I knew I didn't want to keep this thing. . .
Here's another shot after I removed the glass. . .
I know how to put new lights in all by myself like a grown-up, but this ceiling posed a problem. It's a dropped ceiling, made of fairly thin soundboard, and the genius who put these lights in just kind of plunked the electrical boxes in where there's no real support. I could literally just push on the box and the whole ceiling lifts up an inch. It's so awesome. I would get rid of the whole dropped ceiling thing, but it's hiding the furnace and that project sounds way too dusty and expensive.
So I called in the big guns.
Ahem, my dad.
My dad can fix anything that's broken with a piece of tin foil and an old piece of. . .I don't know, chewing gum or something. And it will never ever break again. It's a Guatemalan thing.
Anyway, he came up with an idea to give the box a little more something to grip onto. The box we used, by the way, is the kind that has little feet and screws and literally holds itself up by the ceiling. We just needed to give it a little more ceiling depth for a better grip.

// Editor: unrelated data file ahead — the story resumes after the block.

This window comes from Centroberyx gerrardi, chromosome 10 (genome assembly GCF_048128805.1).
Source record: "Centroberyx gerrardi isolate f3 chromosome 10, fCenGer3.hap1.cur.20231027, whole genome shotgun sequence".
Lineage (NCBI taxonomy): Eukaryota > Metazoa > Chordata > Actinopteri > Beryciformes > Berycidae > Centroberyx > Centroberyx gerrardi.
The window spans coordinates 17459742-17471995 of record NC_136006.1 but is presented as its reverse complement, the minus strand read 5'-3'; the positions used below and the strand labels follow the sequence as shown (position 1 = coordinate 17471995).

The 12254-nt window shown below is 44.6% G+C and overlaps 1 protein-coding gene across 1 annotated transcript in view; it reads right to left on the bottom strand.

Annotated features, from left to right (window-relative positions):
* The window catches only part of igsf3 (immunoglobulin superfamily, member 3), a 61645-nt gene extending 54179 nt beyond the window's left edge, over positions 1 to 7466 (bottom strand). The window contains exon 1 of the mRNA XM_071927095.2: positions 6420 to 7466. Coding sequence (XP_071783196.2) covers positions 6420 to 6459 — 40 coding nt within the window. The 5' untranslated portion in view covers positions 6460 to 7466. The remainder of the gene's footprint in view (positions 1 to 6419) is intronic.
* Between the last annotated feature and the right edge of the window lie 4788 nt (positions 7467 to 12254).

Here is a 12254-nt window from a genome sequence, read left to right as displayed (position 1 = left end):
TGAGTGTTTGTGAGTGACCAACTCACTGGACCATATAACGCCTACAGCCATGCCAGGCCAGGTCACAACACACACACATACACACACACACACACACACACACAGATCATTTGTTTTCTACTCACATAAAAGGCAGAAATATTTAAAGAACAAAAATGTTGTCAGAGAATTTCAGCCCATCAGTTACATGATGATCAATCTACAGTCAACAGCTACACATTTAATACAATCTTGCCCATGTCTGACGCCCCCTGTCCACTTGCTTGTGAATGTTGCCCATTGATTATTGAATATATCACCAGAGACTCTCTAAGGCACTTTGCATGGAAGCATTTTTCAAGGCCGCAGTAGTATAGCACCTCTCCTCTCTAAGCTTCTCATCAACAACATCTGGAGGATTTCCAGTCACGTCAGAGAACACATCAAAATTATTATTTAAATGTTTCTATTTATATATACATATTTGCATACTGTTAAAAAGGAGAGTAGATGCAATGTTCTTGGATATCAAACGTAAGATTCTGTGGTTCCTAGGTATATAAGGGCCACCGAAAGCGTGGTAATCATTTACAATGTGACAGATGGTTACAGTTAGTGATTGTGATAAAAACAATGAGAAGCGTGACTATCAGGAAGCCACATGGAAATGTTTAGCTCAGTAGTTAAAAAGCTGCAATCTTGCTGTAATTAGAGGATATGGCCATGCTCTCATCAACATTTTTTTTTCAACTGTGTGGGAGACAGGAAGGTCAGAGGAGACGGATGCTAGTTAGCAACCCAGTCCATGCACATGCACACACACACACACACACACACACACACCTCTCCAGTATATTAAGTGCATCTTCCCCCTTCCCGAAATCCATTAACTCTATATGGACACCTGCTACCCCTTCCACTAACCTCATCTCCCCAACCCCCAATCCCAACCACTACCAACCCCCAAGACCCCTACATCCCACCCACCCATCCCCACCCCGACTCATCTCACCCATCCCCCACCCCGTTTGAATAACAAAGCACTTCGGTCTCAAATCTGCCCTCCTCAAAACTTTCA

So my dad went to the shop and cut some wood that would fit up into the ceiling, with a hole exactly the right size for the box. . . as you can see, the wood is done in halves so he could actually fit them up there. . .
I decided to hang the IKEA Knappa pendant lamp I had. It's normally $30, but I got it for $12 in the as-is section. There was nothing wrong with it, it had just been used in a display.
Here it is hung, before I've patched and repainted the ceiling. . .
UPDATE: I forgot to mention that the pendant light comes as a plug-in type from IKEA. I needed it to be hardwired, so I picked up a pendant kit on sale at the Home Depot and installed it with that instead of the cord and plug it came with originally. Works like a charm.
Oh, and I finally patched and painted the ceiling so you can't see the screws or the grody old paint.